Fort Amsterdam (Sint Maarten)
The fort was built by the Dutch in 1631. Located near Great Bay and Little Bay, it was soon captured by the Spanish who occupied it as a military post until 1648. In that year the partition agreement was signed by the Dutch Republic and France. The island, and therefore the Fort, changed hands many times between the Dutch Republic, England and France.
Today, the fort is small, and in a decaying state of repair, but still worth visiting. There are several rusting 19th century cannon in place, and several informational signs.
Important Bird AreaEdit
The fort is on a peninsula about 2.5 km long and is a registered historical site, consisting of several ruins. There is a breeding colony of brown pelicans, of up to 60 nests, on the west side of the point, on a slope below the fort. The 278 ha site has been identified as an Important Bird Area by BirdLife International. The vegetation is characterised by thorny scrubland of Acacia macracantha and A. tortuosa, reaching over 2 m in height.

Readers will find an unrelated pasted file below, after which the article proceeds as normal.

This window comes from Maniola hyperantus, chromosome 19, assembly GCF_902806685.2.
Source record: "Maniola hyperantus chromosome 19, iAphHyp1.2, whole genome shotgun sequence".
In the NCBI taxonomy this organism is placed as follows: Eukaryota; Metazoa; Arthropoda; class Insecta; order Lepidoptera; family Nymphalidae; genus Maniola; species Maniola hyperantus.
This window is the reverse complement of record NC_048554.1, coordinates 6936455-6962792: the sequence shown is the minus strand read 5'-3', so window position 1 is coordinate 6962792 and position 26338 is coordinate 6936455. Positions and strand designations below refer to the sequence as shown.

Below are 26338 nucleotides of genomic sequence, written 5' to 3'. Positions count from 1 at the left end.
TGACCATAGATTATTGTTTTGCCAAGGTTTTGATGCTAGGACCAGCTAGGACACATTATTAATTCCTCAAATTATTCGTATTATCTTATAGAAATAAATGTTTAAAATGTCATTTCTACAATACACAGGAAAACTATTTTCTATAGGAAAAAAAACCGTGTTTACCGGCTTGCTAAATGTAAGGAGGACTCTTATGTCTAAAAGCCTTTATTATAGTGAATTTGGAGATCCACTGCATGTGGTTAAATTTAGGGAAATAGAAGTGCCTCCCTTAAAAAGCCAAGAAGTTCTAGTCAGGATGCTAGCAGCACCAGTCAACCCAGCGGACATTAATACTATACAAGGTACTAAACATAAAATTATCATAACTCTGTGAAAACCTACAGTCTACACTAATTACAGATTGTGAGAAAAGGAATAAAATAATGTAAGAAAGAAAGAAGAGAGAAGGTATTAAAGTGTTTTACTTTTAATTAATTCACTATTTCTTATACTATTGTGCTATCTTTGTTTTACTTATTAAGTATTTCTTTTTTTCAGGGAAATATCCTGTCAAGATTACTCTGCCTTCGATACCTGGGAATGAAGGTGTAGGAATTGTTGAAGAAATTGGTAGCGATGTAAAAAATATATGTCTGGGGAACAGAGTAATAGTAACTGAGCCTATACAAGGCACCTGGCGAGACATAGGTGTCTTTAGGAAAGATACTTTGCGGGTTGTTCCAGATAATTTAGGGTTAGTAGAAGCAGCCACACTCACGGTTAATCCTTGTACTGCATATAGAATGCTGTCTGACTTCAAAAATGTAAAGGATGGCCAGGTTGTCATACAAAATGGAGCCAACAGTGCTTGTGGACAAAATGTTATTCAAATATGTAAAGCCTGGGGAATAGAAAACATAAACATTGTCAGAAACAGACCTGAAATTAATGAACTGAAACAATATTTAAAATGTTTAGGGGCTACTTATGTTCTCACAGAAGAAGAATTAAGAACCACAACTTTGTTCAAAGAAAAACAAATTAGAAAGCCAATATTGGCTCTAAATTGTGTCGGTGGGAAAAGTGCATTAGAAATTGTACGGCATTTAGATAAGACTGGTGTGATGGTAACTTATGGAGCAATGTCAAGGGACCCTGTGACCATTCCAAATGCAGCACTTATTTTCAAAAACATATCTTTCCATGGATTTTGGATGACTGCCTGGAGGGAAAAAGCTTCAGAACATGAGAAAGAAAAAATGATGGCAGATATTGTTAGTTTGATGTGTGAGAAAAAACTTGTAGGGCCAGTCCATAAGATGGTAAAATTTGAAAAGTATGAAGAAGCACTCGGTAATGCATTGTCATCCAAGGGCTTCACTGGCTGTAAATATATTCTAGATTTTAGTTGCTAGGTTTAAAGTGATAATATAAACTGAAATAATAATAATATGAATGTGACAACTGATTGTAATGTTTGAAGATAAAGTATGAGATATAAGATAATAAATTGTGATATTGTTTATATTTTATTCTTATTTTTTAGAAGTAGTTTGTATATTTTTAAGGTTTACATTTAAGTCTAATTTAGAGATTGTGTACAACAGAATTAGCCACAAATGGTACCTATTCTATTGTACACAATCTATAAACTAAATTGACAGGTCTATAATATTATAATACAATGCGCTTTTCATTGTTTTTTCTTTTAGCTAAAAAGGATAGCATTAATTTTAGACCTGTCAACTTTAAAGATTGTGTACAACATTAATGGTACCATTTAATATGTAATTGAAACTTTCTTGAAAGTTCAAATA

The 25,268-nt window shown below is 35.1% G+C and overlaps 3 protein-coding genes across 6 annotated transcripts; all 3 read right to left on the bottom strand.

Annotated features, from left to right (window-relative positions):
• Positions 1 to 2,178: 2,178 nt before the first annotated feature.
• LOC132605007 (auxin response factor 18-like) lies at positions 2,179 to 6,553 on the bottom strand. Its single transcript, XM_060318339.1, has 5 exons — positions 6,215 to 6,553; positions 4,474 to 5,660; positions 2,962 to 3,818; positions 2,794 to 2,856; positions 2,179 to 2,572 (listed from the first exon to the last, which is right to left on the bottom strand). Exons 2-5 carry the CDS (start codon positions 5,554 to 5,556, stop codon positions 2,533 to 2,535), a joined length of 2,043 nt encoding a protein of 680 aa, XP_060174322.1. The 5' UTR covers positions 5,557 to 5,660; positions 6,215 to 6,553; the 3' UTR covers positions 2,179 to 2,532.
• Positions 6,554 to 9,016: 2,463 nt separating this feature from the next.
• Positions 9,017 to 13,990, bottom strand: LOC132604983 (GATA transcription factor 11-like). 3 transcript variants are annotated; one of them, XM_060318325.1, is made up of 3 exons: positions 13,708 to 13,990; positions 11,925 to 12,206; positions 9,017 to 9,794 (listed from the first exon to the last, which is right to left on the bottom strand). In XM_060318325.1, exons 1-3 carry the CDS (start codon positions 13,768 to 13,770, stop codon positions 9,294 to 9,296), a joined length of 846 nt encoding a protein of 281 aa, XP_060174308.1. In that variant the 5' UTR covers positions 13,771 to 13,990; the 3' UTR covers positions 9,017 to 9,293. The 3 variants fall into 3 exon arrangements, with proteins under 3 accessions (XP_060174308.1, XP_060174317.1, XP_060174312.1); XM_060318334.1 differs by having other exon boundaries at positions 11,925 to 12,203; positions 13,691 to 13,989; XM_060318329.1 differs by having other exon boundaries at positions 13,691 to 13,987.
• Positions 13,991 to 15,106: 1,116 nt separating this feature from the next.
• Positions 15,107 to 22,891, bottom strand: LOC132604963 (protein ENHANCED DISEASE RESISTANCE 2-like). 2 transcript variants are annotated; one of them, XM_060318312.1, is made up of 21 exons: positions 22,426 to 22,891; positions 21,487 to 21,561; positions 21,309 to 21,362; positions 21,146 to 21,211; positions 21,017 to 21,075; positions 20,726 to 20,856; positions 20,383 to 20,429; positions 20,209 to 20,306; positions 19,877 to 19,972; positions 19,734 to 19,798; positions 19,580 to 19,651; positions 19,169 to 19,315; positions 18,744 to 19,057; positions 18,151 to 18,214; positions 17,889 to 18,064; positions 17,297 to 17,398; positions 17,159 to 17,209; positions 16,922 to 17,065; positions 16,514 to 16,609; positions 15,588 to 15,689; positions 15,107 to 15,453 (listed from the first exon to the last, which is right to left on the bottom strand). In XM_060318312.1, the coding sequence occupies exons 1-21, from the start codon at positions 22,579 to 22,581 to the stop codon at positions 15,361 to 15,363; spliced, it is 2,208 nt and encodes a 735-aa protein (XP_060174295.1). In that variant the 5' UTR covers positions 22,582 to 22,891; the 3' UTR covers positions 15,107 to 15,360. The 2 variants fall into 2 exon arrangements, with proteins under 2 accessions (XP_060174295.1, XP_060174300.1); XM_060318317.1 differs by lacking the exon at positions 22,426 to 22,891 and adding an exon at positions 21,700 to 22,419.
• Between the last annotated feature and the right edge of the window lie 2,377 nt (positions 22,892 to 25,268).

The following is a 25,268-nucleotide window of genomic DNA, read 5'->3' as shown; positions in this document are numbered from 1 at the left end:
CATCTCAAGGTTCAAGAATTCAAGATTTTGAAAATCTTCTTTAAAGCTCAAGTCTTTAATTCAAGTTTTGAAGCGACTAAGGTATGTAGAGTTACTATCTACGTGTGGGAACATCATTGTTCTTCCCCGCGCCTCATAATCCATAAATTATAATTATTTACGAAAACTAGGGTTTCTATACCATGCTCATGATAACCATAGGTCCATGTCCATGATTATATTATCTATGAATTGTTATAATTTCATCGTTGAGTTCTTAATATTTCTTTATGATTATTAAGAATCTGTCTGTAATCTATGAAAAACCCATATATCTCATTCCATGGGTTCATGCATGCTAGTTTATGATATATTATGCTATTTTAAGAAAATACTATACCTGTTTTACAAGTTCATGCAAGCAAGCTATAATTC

- Philipsburg: Crossroads of the Caribbean
- St Maartens History
- BirdLife International. (2011). Important Bird Areas factsheet: Fort Amsterdam, Sint Maarten. Downloaded from "Archived copy". Archived from the original on 2007-07-10. Retrieved 2013-08-24.CS1 maint: archived copy as title (link) on 2011-12-26.
|Wikimedia Commons has media related to Fort Amsterdam (Sint Maarten).|
|This military base or fortification article is a stub. You can help Wikipedia by expanding it.|
|This article about a building or structure in the Caribbean is a stub. You can help Wikipedia by expanding it.|
|This Sint Maarten–related article is a stub. You can help Wikipedia by expanding it.|